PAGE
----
Detroit goes bust: judge gives go-ahead for city's bankruptcy
Decline of 'Motor City' enters new chapter as judge clears largest municipal bankruptcy in US history
DETROIT, the city that once symbolised America's industrial muscle, is officially going bust after a judge cleared the way for the largest municipal bankruptcy in US history, the BBC reports.
The sad decline of 'Motor City' is hardly news; neither is its decision to file for bankruptcy, which happened four months ago. The move was bitterly opposed by a coalition including retired city employees, police and fire-fighter unions, who took legal action to block the filing.
But a ruling handed down by bankruptcy judge Steven Rhodes overnight says Detroit can proceed with a plan to "rid its balance sheet of $18bn of liabilities" by filing for Chapter 9 bankruptcy. And in a 140-page statement detailing his verdict, Rhodes made it clear that pensions would not be protected as the city tries to claw its way out of debt.
"Since pension benefits are essentially contracts, that means they are not entitled to any special protection [under bankruptcy provisions]," the BBC says. "This sets up a contentious clash that could see severe cuts to the once-sacred pension benefits to Detroit's retired fire-fighters and police officers."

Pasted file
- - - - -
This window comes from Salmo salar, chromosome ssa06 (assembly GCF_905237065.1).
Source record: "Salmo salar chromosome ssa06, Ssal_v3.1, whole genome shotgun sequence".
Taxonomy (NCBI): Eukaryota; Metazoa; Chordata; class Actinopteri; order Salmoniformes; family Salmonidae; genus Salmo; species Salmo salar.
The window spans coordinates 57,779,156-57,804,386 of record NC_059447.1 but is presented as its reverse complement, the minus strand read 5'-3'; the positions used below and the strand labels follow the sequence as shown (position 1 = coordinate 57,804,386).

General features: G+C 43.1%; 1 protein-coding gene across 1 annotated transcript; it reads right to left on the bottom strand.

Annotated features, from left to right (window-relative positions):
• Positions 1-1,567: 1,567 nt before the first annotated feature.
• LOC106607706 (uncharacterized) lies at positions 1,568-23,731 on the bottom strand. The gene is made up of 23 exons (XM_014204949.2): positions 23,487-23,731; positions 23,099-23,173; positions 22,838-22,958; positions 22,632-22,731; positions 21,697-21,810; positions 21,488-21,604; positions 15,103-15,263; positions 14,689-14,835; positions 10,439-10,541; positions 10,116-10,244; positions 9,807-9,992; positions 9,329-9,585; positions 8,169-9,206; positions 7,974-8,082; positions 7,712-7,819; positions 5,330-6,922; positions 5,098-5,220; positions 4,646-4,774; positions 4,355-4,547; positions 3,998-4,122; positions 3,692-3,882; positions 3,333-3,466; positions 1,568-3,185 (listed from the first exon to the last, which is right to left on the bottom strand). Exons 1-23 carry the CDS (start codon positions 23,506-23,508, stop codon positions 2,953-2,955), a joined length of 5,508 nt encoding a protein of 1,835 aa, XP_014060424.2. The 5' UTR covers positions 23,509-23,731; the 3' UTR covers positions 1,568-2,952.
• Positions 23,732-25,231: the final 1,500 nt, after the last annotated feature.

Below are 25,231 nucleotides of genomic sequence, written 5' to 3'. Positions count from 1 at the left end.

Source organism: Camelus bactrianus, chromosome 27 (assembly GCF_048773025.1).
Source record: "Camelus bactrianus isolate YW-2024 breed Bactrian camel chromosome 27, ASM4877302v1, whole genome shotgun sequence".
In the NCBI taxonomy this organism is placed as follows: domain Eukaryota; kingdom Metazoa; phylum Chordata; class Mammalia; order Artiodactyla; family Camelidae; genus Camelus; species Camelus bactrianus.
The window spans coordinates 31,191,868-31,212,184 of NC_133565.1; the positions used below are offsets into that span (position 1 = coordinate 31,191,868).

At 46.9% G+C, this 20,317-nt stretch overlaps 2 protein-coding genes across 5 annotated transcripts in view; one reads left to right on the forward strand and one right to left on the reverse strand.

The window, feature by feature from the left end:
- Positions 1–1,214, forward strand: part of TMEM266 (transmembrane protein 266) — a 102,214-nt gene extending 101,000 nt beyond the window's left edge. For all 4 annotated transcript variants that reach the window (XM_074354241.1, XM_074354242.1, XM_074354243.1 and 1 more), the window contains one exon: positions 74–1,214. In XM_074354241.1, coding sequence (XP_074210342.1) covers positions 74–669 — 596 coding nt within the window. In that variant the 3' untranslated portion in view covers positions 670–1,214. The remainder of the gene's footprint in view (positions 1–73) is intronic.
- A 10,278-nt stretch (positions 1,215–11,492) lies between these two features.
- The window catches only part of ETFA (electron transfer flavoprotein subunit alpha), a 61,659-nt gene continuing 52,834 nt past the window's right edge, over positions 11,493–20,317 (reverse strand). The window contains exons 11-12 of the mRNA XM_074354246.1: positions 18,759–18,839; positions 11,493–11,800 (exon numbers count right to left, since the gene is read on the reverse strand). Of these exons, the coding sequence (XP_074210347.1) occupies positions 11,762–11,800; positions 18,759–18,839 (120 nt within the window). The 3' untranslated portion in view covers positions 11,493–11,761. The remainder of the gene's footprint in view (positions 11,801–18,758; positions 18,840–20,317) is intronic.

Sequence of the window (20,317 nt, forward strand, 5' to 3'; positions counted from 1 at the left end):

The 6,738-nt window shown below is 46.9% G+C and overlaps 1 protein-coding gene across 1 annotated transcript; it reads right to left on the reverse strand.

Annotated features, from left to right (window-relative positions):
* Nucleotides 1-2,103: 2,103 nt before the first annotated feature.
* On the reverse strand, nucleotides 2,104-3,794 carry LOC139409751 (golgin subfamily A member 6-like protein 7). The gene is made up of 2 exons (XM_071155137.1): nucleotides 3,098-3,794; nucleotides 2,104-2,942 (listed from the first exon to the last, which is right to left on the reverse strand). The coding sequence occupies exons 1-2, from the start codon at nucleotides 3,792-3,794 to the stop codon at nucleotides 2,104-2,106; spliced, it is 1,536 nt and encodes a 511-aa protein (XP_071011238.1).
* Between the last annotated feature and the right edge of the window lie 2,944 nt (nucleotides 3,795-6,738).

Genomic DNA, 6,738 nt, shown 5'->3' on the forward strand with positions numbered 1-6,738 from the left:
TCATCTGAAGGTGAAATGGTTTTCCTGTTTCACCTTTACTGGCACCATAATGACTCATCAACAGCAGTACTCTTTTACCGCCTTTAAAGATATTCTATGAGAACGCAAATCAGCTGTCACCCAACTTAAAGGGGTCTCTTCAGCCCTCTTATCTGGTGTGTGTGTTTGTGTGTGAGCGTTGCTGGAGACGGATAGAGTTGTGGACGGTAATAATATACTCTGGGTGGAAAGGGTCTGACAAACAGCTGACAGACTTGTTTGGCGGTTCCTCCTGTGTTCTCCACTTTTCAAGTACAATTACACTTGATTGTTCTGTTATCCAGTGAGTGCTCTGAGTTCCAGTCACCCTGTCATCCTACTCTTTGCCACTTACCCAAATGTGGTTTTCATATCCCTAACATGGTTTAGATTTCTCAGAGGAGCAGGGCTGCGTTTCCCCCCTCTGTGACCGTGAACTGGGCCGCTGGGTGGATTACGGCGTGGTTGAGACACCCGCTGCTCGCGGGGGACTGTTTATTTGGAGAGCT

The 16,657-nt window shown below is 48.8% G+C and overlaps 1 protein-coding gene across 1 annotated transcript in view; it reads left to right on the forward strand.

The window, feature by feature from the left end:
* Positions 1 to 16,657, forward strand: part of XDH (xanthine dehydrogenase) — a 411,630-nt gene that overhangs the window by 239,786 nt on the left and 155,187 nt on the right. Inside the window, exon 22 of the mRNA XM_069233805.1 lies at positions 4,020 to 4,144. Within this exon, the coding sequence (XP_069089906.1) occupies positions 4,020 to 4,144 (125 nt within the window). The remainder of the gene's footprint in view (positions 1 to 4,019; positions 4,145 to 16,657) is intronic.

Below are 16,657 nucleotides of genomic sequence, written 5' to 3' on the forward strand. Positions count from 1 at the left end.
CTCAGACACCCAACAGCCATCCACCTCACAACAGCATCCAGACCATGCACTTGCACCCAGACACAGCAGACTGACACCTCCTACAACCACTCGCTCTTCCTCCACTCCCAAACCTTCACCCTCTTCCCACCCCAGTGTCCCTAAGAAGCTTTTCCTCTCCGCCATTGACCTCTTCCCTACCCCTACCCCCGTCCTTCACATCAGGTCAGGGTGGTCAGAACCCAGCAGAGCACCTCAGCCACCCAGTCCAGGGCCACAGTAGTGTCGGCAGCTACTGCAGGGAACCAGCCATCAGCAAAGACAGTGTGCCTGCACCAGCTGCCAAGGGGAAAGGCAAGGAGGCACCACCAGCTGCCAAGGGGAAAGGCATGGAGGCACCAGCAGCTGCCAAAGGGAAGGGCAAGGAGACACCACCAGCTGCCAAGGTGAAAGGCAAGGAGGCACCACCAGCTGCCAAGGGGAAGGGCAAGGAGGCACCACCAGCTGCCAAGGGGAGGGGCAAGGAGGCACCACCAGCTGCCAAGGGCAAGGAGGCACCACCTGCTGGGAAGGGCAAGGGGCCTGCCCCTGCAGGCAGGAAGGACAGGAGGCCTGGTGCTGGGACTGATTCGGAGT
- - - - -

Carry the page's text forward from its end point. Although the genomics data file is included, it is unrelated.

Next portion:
But in a city that can no longer afford to keep street lights illuminated or provide its citizens with basic services, bankruptcy is seen by some as a way forward.
Rhodes described bankruptcy as overdue and a "foregone conclusion". He added that the Chapter 9 provisions were the only way to reverse Detroit's decline and "attract new residents and revitalise and reinvigorate".
Writing in the Detroit News, Laura Berman says: "The city has been officially declared broken."
The big question now is whether Kevyn Orr – the lawyer appointed as Detroit's Emergency Manager in March - "can devise a plan to put it back together again".
Orr says the judge's decision means the "heavy lifting" can begin. "Now it's for real," he said. "Now is the time to sit at the table and negotiate some kind of consensual deal."
Detroit's paper concedes that the move to bankruptcy "imperils everything from pensions to the city's art collection". The future of that collection – "one of the finest in the country", according to the New York Times – is hanging in the balance.
While the sale of paintings and sculpture from the Detroit Institute of Arts, could generate "hundreds of millions of dollars or more", many passionately oppose a fire sale.
Rhodes offered a sliver of hope to Detroit's embattled citizens last night. "This once proud and prosperous city can't pay its debts. It's insolvent. It's eligible for bankruptcy," he said. "At the same time, it also has an opportunity for a fresh start." ·